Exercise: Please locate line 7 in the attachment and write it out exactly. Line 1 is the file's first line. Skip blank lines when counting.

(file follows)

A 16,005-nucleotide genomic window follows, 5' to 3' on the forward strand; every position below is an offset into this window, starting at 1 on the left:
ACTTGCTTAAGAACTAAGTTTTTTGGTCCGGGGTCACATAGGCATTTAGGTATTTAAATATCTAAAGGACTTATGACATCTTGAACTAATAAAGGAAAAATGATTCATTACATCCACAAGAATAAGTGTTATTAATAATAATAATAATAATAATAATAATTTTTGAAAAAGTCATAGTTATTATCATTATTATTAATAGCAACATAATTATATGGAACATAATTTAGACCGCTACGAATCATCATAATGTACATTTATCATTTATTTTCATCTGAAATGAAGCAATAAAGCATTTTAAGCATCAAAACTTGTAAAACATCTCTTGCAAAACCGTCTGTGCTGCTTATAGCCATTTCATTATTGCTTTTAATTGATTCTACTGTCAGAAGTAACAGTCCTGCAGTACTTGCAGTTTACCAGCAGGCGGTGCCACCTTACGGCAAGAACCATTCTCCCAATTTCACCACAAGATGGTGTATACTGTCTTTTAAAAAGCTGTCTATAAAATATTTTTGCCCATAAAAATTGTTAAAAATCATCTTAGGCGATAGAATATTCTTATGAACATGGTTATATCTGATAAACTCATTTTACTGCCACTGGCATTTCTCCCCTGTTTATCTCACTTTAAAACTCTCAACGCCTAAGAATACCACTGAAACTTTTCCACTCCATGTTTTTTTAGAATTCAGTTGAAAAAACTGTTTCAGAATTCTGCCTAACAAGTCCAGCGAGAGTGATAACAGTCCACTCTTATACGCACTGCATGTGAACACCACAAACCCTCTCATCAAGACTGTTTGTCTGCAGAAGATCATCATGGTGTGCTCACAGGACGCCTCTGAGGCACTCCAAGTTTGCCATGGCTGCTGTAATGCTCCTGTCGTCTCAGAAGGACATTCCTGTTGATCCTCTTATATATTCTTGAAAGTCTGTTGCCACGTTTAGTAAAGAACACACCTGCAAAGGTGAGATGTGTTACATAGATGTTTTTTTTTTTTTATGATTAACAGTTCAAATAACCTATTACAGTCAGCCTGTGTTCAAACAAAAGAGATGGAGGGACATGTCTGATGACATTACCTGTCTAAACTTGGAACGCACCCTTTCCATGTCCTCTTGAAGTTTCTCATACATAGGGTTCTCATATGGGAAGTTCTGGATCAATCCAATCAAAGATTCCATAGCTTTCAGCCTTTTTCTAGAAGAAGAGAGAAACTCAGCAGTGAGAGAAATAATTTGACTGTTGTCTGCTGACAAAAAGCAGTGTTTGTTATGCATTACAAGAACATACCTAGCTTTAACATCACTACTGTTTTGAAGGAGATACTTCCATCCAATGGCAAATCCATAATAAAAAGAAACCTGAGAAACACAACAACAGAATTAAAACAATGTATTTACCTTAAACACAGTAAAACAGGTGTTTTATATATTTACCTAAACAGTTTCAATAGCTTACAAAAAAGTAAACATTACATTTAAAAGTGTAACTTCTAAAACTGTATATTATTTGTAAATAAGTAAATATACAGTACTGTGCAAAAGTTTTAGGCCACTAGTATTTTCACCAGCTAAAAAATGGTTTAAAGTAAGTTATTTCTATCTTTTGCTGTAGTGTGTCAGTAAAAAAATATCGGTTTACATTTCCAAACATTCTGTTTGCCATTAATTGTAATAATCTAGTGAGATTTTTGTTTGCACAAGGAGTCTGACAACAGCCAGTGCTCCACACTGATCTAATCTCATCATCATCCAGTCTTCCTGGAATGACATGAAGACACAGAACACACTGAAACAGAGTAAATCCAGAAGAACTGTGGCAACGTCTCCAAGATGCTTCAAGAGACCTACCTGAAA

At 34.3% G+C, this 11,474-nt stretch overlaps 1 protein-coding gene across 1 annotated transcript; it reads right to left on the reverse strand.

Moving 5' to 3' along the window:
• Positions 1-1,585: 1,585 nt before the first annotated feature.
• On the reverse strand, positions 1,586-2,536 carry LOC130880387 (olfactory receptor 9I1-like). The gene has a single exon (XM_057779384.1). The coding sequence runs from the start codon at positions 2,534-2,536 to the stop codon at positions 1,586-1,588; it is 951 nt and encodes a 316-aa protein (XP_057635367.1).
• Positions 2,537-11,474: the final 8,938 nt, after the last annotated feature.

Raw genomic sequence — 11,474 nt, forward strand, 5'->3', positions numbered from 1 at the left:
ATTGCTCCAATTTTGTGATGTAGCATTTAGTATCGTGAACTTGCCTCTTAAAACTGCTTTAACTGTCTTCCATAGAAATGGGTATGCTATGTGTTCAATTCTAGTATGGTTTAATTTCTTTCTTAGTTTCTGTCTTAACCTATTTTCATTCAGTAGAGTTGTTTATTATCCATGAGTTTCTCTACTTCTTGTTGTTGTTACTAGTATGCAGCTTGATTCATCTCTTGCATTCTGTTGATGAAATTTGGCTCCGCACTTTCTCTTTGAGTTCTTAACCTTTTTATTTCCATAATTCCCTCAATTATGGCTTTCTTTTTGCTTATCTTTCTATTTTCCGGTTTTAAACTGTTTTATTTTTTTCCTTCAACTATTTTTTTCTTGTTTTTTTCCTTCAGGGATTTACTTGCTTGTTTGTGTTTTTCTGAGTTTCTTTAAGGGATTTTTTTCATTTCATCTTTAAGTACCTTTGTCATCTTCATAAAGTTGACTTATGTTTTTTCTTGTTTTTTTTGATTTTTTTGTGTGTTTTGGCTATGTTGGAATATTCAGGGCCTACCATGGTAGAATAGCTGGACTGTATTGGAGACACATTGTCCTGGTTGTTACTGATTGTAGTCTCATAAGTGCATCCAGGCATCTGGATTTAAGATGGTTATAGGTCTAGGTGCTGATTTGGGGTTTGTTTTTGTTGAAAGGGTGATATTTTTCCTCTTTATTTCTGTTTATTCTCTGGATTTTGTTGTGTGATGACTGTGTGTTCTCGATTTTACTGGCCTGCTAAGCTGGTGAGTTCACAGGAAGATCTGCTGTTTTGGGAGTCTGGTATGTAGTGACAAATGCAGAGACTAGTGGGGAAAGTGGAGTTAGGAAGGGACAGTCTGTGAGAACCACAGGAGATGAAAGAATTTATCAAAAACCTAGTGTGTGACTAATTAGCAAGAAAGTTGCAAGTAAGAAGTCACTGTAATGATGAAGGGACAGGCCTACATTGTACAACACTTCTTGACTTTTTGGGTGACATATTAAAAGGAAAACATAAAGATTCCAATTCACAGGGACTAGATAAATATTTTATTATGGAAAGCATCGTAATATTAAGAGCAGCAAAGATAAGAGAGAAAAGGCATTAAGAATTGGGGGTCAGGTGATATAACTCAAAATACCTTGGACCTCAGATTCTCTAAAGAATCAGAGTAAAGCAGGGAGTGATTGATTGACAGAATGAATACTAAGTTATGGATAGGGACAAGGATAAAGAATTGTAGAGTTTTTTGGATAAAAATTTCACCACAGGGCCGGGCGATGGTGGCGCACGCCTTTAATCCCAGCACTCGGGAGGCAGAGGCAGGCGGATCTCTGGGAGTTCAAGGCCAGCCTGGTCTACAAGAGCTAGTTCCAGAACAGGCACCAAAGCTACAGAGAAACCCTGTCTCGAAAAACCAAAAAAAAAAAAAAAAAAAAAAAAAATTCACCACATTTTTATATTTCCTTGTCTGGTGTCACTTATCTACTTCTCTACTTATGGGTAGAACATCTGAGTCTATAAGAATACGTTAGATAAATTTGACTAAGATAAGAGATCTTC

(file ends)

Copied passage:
• Positions 2,537-11,474: the final 8,938 nt, after the last annotated feature.